PROBA-1
NamesPROBA, PROBA-1
Mission typeExperimental, Earth Observation
OperatorESA
COSPAR ID2001-049B
SATCAT no.26958
Websiteesa.int/Our_Activities/Observing_the_Earth/Proba-1
Mission durationElapsed: 20 years, 5 months, 6 days
Spacecraft properties
BusPROBA
ManufacturerQinetiQ Space (previously Verhaert Space)
Launch mass94 kg (207 lb)
Dry mass94 kg (207 lb)
Dimensions0.6 m × 0.6 m × 0.8 m (2 ft 0 in × 2 ft 0 in × 2 ft 7 in)
Power90 W
Start of mission
Launch date04:53, 22 October 2001 (UTC) (2001-10-22T04:53Z)
RocketPSLV C3
Launch siteSriharikota FLP
ContractorISRO
Orbital parameters
Reference systemGeocentric
RegimeSun-synchronous
Eccentricity0.008866
Perigee altitude553 km (344 mi)
Apogee altitude677 km (421 mi)
Inclination97.9 degrees
Period97 minutes
Epoch22 October 2001 00:53:00 UTC
 

PROBA (Project for On-Board Autonomy), renamed PROBA-1, is a Belgian satellite launched atop an Indian Polar Satellite Launch Vehicle by ISRO on 22 October 2001.[1][2] The satellite was funded through the ESA's MicroSat program.[3] This small (60×60×80 cm; 95 kg) boxlike system, with solar panel collectors on its surface, has remarkable image-making qualities. It hosts two Earth Observation instruments dubbed CHRIS and HRC. CHRIS is a hyperspectral system (200 narrow bands) that images at 17 m resolution, while HRC is a monochromatic camera that images visible light at 5 m resolution.[4]

With an initial lifetime of one to two years, the satellite celebrated its 20th year of operations in 2021.[4] On 9 March 2018, it surpassed ERS-2 as ESA's longest operated Earth observation mission of all time.[5]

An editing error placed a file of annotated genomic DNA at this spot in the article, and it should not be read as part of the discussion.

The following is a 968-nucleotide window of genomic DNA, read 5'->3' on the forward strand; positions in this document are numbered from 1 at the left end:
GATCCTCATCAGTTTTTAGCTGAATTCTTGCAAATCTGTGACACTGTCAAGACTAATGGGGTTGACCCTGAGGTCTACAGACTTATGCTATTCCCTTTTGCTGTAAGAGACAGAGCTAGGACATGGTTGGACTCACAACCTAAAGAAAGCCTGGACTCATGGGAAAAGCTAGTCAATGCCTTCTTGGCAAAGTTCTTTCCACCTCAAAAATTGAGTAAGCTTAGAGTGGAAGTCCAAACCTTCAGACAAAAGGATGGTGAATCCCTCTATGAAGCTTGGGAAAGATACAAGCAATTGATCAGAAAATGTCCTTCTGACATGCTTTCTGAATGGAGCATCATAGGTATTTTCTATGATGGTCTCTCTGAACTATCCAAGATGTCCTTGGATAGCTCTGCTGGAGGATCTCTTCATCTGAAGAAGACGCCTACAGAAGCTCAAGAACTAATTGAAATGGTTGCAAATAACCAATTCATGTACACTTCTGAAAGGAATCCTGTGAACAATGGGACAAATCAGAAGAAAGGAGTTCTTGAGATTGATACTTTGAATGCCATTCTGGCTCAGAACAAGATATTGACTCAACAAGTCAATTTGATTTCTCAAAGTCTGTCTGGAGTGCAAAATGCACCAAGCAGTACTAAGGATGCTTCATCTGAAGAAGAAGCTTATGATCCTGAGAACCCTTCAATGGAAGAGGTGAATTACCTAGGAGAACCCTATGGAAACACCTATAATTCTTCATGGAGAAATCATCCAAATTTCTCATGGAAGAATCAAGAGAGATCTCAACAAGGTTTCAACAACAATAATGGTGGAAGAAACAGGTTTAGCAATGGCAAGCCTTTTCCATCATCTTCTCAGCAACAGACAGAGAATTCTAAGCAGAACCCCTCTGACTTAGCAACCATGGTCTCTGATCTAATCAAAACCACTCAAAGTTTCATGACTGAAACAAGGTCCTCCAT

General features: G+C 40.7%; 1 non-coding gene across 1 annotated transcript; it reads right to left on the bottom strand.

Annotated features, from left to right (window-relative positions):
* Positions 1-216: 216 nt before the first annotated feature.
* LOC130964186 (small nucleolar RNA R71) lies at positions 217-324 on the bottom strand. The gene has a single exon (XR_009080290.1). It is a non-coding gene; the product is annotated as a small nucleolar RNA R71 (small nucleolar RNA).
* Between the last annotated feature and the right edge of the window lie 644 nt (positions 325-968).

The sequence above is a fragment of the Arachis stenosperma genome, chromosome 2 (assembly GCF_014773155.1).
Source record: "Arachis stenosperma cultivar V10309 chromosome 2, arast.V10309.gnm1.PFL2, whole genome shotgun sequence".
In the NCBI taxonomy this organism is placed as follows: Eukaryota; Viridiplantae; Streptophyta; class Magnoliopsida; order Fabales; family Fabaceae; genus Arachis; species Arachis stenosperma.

Series of satellites

PROBA is also the name of the series of satellites starting with PROBA-1. The name is also used to refer to the bus of the satellites.

The second satellite in the PROBA series, PROBA-2, was launched on 2 November 2009 together with the SMOS satellite.

The third satellite to be launched was PROBA-V (PROBA-Vegetation), on 7 May 2013.

Further planned satellites in the PROBA series include the formation flying demonstration mission PROBA-3 and limb sounder ALTIUS.

See also

References

  1. ^ Ramakrishnan, S.; Somanath, S.; Balakrishnan, S. S. (January 2002). "Multi-Orbit Mission by PSLV-C3 and Future Launch Opportunities". IAF Abstracts: 936. Bibcode:2002iaf..confE.936R.
  2. ^ "PSLV-C3". ISRO. 22 October 2001. Archived from the original on 25 March 2014. Retrieved 25 October 2021.
  3. ^ "PROBA-1 - Overview". ESA. 11 December 2012. Retrieved 25 October 2021.
  4. ^ a b "Proba-1 Celebrates 20th Birthday In Orbit". ESA. 22 October 2021. Retrieved 25 October 2021.
  5. ^ "Proba-1 sets new record". ESA. 8 March 2018. Retrieved 11 March 2018.